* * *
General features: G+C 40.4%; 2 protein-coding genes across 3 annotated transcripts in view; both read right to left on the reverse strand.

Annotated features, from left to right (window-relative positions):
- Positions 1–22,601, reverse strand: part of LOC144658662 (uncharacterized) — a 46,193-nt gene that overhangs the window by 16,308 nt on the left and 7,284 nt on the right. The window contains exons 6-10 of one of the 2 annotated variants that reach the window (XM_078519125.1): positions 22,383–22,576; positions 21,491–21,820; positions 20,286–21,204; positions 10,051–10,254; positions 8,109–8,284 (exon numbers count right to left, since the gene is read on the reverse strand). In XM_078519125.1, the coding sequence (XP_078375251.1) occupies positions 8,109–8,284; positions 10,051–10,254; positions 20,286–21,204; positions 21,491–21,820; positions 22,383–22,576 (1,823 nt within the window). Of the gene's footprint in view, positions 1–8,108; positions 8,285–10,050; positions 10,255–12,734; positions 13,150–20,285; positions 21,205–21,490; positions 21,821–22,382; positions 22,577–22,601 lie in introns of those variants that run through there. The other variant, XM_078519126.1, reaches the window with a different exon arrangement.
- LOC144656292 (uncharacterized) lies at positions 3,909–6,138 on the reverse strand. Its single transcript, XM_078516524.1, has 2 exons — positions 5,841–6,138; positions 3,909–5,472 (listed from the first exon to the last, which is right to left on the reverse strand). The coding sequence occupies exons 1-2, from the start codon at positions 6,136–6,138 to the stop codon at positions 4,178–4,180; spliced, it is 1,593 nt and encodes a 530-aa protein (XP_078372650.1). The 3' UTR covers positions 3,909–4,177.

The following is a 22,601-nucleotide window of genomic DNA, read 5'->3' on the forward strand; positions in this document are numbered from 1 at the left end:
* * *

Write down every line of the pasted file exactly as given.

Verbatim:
General features: G+C 40.4%; 2 protein-coding genes across 3 annotated transcripts in view; both read right to left on the reverse strand.

Annotated features, from left to right (window-relative positions):
- Positions 1–22,601, reverse strand: part of LOC144658662 (uncharacterized) — a 46,193-nt gene that overhangs the window by 16,308 nt on the left and 7,284 nt on the right. The window contains exons 6-10 of one of the 2 annotated variants that reach the window (XM_078519125.1): positions 22,383–22,576; positions 21,491–21,820; positions 20,286–21,204; positions 10,051–10,254; positions 8,109–8,284 (exon numbers count right to left, since the gene is read on the reverse strand). In XM_078519125.1, the coding sequence (XP_078375251.1) occupies positions 8,109–8,284; positions 10,051–10,254; positions 20,286–21,204; positions 21,491–21,820; positions 22,383–22,576 (1,823 nt within the window). Of the gene's footprint in view, positions 1–8,108; positions 8,285–10,050; positions 10,255–12,734; positions 13,150–20,285; positions 21,205–21,490; positions 21,821–22,382; positions 22,577–22,601 lie in introns of those variants that run through there. The other variant, XM_078519126.1, reaches the window with a different exon arrangement.
- LOC144656292 (uncharacterized) lies at positions 3,909–6,138 on the reverse strand. Its single transcript, XM_078516524.1, has 2 exons — positions 5,841–6,138; positions 3,909–5,472 (listed from the first exon to the last, which is right to left on the reverse strand). The coding sequence occupies exons 1-2, from the start codon at positions 6,136–6,138 to the stop codon at positions 4,178–4,180; spliced, it is 1,593 nt and encodes a 530-aa protein (XP_078372650.1). The 3' UTR covers positions 3,909–4,177.

The following is a 22,601-nucleotide window of genomic DNA, read 5'->3' on the forward strand; positions in this document are numbered from 1 at the left end: